To me, it appears that Calvinism was an attempt to address the problem of the injustice of the classic “salvation” story. You know, the idea that people who never heard “the message” or the ones that got a poor messenger (we’ve all seen salespeople who couldn’t sell iced tea in the Mohave Desert) will suffer horribly for something that is obviously not their fault. However, instead of resolving the injustice, it made it worse. It turned God into a moral monster and demands that people become monsters, too. I’ve literally heard Calvinist believers say that God deliberately created most of humanity to deliberately torture them for all eternity “for His glory,” and that they believe that they must celebrate that.

    Sometimes the cure is worse than the disease.

  • Paul Schlitz Jr.

    Here’s another verse Ben, that really made me exit the Reformed juggernaut, Hebrews 2:9 stating that Christ tasted death for every man

  • Jason75

    Remember that “the lamb” hearkens back to the sin offerings made by the Hebrews for their nation. Anyone could become a Jew by accepting the Mosaic law (and men being circumcised) and there were also “righteous Gentiles” who kept most of the law but didn’t take the step of full commitment, and the sin offerings covered all of them.

    Becoming a Christian through faith (trust/allegiance/loyalty) to Christ avails a person of that offering, the one perfect sacrifice for the sins of the world, making the potential effectual. Anyone can become a Christian.

    The error probably lies in the idea of penal substitution. I prefer the honour debt model, where we, by rejecting God’s authority, dishonour God creating a honour debt nearly infinite in value (because his personal honour is the greatest), meriting shame of an equal degree. Jesus, being equal in honour to the Father, by experiencing the systematic degradation ritual of the cross, created a pool of shame sufficient to cover all the dishonour humans deserve. However, like money in the bank, this cannot be used to pay our debt unless we access it through allegiance to Christ, and because he has paid our debts we are obligated to him as bond slaves.

  • I think all such theorizing is just as arbitrary as Calvinism, honestly.

  • Once again, I’m no longer a Calvinist, but this distinction does not have anything to do with race. There are probably racist Calvinists just like there are racist anybodies, but it’s not a direct consequence of the theology.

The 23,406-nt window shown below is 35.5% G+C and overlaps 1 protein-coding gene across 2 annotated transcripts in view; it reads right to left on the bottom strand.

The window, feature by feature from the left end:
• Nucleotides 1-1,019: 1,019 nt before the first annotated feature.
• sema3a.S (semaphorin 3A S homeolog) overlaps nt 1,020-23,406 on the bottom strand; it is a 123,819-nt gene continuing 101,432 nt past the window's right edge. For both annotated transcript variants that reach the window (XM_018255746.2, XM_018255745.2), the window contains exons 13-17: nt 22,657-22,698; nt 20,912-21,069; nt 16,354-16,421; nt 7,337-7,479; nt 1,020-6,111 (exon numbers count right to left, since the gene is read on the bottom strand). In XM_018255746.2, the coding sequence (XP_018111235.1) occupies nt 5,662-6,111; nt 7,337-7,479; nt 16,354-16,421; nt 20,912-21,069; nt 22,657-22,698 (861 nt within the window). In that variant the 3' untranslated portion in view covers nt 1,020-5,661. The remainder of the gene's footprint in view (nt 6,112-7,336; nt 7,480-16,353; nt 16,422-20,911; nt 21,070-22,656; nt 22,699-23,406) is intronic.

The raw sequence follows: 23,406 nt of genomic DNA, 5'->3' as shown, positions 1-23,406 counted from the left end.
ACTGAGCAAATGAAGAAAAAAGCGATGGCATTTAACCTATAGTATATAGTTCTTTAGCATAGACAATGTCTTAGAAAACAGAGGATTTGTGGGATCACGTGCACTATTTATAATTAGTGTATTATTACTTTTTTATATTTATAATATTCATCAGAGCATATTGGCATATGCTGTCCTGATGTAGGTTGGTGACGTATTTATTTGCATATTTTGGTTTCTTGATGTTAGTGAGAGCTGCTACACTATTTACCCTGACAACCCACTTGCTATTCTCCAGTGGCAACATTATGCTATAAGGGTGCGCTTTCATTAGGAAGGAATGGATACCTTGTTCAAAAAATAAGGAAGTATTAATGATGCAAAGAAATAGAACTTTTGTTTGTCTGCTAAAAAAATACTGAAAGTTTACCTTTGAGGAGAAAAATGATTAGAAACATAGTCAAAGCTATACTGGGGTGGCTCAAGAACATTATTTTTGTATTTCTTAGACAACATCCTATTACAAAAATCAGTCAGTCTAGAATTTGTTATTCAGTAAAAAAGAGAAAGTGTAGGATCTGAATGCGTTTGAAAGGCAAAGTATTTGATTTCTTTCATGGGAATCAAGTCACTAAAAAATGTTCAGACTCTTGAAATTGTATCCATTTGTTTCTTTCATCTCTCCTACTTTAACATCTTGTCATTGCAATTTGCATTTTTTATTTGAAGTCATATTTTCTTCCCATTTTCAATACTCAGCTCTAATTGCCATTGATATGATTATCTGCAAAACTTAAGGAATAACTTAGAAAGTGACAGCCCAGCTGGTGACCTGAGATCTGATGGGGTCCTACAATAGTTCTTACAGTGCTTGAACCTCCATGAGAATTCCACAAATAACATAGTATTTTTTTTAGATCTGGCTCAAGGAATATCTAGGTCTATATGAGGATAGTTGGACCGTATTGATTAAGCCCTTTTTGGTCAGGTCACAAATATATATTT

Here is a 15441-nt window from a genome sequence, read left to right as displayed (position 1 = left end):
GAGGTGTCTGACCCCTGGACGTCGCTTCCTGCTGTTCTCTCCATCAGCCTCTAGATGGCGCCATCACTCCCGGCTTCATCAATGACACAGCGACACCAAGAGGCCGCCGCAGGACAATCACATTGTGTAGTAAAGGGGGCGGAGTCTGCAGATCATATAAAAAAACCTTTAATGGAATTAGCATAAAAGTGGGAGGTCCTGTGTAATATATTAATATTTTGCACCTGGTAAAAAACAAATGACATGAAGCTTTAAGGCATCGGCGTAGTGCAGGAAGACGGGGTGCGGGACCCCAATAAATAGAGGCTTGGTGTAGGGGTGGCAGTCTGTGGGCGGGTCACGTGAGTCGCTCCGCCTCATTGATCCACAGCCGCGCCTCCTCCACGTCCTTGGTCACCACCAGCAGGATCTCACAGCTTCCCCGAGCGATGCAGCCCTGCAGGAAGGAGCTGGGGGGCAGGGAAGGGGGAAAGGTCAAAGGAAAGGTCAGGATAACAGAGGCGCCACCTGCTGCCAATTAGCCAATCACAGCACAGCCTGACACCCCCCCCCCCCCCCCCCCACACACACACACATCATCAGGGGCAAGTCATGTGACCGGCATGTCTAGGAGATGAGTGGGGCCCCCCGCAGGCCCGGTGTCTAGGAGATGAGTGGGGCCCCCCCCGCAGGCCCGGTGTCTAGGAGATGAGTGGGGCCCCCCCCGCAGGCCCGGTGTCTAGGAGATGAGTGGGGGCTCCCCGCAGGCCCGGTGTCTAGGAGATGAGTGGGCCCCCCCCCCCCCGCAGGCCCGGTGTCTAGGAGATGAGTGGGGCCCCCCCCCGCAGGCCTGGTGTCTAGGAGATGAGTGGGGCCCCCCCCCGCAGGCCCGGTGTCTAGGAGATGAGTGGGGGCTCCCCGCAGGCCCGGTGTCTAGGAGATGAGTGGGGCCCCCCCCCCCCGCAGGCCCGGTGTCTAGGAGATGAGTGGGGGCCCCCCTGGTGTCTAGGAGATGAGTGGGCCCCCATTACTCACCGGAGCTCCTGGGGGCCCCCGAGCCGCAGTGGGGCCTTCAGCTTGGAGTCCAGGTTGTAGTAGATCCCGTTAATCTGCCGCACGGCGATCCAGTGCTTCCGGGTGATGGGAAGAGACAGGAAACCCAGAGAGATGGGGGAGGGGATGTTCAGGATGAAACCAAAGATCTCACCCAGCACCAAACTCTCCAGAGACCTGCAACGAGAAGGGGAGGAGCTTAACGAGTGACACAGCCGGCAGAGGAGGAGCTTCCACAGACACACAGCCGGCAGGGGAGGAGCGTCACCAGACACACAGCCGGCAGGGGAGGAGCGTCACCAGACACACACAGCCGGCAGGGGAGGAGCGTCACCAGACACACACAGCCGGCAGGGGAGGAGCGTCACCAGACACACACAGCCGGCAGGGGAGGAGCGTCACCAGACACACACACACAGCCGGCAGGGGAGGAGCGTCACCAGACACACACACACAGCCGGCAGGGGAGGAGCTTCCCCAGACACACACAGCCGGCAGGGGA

For Calvinists, no one can make a distinction between individual people about who is elect and who is not. Those who accept Jesus are elect, and those who don’t aren’t. There is no way for anyone to make this determination and, in many ways, is functionally exactly the same as Arminianism.

    What is different is the metaphysic behind how this happens. Calvinists ascribe the phenomenon fundamentally to God’s free choice from the foundation of the world and man’s free choice is a consequence, and Arminians ascribe the phenomenon to man’s free choice in conversion and God’s election is a consequence.

    Both systems to me are equally pointless, but it would be a mistake to say that Calvinists make some kind of practical distinction between types of people as their definition of “the elect.”

  • 1 Peter 1:2 does not say God’s election is based on knowing who will come to Him for salvation, and Romans 8:28-30 does not mention election at all.

  • ashpenaz

    This form of Calvinism is bad, but there are problems with Christus Victor. God lets us suffer for a long time under the dominion of the Powers until He gets around to defeating them on the Cross. Why allow the Powers to exist at all? Thanks for suffering with us, but I’d really rather You didn’t create the Powers that are causing me to suffer. You say you didn’t create the Powers? Then where did they come from? And why do You make it so that my suffering doesn’t end until I somehow give my life to Jesus? When, exactly, are You going to destroy my particular suffering?